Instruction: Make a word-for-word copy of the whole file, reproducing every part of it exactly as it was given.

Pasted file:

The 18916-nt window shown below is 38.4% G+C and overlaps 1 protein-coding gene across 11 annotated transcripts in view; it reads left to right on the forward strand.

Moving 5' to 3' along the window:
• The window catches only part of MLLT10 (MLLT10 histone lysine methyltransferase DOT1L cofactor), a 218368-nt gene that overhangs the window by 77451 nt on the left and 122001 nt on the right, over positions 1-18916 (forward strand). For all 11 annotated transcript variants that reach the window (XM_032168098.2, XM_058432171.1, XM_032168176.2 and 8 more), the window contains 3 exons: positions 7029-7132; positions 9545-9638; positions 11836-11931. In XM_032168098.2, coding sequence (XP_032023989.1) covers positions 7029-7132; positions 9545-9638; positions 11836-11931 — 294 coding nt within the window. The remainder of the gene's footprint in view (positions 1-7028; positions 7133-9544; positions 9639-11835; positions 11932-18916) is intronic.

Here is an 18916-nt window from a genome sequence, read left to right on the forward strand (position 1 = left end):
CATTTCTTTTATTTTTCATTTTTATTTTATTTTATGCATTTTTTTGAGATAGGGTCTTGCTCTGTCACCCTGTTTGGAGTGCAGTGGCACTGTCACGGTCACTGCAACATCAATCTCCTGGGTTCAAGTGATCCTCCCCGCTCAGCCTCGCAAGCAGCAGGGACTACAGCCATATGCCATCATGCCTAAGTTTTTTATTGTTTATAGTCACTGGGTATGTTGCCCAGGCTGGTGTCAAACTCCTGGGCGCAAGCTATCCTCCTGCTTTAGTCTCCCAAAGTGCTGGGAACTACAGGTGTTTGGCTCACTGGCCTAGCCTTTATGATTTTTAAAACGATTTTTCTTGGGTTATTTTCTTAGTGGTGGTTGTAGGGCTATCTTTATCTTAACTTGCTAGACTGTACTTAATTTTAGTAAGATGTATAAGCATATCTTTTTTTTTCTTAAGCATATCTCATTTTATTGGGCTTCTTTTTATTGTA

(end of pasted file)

The 18916-nt window shown below is 38.4% G+C and overlaps 1 protein-coding gene across 11 annotated transcripts in view; it reads left to right on the forward strand.

Moving 5' to 3' along the window:
• The window catches only part of MLLT10 (MLLT10 histone lysine methyltransferase DOT1L cofactor), a 218368-nt gene that overhangs the window by 77451 nt on the left and 122001 nt on the right, over positions 1-18916 (forward strand). For all 11 annotated transcript variants that reach the window (XM_032168098.2, XM_058432171.1, XM_032168176.2 and 8 more), the window contains 3 exons: positions 7029-7132; positions 9545-9638; positions 11836-11931. In XM_032168098.2, coding sequence (XP_032023989.1) covers positions 7029-7132; positions 9545-9638; positions 11836-11931 — 294 coding nt within the window. The remainder of the gene's footprint in view (positions 1-7028; positions 7133-9544; positions 9639-11835; positions 11932-18916) is intronic.

Here is an 18916-nt window from a genome sequence, read left to right on the forward strand (position 1 = left end):
CATTTCTTTTATTTTTCATTTTTATTTTATTTTATGCATTTTTTTGAGATAGGGTCTTGCTCTGTCACCCTGTTTGGAGTGCAGTGGCACTGTCACGGTCACTGCAACATCAATCTCCTGGGTTCAAGTGATCCTCCCCGCTCAGCCTCGCAAGCAGCAGGGACTACAGCCATATGCCATCATGCCTAAGTTTTTTATTGTTTATAGTCACTGGGTATGTTGCCCAGGCTGGTGTCAAACTCCTGGGCGCAAGCTATCCTCCTGCTTTAGTCTCCCAAAGTGCTGGGAACTACAGGTGTTTGGCTCACTGGCCTAGCCTTTATGATTTTTAAAACGATTTTTCTTGGGTTATTTTCTTAGTGGTGGTTGTAGGGCTATCTTTATCTTAACTTGCTAGACTGTACTTAATTTTAGTAAGATGTATAAGCATATCTTTTTTTTTCTTAAGCATATCTCATTTTATTGGGCTTCTTTTTATTGTA